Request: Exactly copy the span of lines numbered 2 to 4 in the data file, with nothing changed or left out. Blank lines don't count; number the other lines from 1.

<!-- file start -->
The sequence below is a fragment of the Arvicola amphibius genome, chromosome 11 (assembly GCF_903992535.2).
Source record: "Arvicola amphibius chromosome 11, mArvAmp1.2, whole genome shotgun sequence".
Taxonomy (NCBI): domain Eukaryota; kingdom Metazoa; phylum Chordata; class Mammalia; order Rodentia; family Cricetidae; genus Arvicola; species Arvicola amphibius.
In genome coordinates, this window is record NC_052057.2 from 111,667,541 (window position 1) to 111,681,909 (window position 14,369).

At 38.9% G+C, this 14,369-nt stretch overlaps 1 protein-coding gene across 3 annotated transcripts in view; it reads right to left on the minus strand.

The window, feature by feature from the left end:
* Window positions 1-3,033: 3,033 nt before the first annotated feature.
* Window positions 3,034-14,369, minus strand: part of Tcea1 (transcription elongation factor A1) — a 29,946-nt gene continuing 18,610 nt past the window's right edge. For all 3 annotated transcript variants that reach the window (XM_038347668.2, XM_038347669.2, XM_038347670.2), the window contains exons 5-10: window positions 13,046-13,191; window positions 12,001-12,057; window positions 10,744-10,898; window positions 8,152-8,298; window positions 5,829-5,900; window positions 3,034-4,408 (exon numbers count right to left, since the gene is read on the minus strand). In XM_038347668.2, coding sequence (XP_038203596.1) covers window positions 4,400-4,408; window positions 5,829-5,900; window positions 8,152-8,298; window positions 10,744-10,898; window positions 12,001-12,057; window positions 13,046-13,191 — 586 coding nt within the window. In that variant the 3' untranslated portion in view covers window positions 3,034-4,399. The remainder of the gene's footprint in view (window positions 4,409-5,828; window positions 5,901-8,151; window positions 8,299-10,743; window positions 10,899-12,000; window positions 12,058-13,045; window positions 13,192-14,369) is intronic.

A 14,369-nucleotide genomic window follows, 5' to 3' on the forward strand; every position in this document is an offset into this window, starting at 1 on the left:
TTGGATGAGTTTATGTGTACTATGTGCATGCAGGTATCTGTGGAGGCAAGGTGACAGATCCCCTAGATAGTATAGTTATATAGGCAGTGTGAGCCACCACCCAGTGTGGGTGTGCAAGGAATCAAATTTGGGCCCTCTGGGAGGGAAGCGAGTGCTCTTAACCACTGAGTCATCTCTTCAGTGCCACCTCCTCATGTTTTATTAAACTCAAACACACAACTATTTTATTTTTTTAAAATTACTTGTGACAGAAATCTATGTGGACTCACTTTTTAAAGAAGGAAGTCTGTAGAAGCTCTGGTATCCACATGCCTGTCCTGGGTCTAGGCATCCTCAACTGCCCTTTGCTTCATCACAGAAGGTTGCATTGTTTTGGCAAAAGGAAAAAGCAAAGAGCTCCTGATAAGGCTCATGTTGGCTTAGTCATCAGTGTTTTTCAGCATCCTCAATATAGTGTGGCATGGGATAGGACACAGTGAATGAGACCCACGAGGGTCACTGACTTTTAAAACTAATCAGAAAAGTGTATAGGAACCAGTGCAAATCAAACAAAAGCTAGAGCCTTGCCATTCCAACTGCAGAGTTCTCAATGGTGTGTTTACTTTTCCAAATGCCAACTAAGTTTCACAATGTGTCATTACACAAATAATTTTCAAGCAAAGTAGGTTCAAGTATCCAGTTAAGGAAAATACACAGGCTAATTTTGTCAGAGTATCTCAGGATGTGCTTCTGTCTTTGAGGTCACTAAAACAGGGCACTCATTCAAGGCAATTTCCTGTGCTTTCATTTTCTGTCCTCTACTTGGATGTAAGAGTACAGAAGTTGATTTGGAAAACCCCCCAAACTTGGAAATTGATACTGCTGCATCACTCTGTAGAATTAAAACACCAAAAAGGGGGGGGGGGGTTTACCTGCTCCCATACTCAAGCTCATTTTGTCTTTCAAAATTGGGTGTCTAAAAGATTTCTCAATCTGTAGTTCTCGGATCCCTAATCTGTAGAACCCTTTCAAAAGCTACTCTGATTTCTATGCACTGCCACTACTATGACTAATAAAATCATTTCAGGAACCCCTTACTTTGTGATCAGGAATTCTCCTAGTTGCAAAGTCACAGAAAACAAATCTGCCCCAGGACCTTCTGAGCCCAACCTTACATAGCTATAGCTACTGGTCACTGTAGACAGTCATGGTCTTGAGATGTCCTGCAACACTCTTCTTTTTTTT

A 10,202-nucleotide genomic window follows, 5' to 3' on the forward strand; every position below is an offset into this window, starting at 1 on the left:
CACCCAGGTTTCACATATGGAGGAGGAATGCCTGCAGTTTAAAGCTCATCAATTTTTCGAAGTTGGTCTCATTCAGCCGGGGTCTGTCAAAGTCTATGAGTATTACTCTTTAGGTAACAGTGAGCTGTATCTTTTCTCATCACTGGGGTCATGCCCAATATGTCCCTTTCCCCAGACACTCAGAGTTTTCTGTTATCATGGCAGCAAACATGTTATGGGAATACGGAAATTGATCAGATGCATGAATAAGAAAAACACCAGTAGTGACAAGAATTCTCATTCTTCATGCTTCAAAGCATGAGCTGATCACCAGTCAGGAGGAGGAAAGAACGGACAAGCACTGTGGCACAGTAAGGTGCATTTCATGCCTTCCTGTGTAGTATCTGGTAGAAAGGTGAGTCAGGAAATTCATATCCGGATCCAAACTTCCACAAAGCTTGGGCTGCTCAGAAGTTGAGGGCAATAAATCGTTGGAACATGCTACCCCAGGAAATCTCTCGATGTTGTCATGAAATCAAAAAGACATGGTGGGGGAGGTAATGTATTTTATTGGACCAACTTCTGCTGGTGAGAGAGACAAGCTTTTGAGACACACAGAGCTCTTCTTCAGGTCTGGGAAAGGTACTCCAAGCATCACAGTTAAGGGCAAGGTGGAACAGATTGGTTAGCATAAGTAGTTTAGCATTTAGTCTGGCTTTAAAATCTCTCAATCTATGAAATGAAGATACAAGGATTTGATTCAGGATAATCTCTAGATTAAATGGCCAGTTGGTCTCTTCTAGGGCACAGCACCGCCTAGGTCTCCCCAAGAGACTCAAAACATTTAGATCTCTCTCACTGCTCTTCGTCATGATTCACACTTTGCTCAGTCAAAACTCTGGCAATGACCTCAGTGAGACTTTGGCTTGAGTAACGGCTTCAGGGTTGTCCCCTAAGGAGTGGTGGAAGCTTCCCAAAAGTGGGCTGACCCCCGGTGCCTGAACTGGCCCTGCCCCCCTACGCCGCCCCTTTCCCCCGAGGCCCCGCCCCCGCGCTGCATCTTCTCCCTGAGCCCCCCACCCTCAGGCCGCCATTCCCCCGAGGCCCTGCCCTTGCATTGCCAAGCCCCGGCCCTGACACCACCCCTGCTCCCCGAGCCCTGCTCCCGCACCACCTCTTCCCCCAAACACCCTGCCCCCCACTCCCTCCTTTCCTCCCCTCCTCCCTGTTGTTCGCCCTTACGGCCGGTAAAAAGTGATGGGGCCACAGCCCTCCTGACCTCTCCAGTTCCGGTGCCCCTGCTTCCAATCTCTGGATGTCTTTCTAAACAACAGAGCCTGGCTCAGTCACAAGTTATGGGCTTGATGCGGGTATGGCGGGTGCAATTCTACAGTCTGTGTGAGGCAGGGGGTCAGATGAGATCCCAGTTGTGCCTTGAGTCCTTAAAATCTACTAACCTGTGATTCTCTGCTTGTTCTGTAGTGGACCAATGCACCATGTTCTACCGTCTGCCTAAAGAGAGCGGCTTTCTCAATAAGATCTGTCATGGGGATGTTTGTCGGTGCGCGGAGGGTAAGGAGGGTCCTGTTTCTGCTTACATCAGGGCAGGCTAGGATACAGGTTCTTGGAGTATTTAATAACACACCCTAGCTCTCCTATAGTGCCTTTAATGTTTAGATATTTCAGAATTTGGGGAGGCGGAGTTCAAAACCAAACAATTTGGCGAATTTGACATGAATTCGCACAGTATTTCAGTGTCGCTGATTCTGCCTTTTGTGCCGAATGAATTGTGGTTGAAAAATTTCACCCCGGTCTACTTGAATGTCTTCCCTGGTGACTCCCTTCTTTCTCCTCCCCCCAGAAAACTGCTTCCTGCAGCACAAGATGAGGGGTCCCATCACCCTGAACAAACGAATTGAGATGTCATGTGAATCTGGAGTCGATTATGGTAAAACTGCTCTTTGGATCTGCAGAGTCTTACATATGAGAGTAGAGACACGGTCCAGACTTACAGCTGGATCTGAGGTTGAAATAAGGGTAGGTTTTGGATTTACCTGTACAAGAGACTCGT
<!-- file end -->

Source record: "Arvicola amphibius chromosome 11, mArvAmp1.2, whole genome shotgun sequence".
Taxonomy (NCBI): domain Eukaryota; kingdom Metazoa; phylum Chordata; class Mammalia; order Rodentia; family Cricetidae; genus Arvicola; species Arvicola amphibius.
In genome coordinates, this window is record NC_052057.2 from 111,667,541 (window position 1) to 111,681,909 (window position 14,369).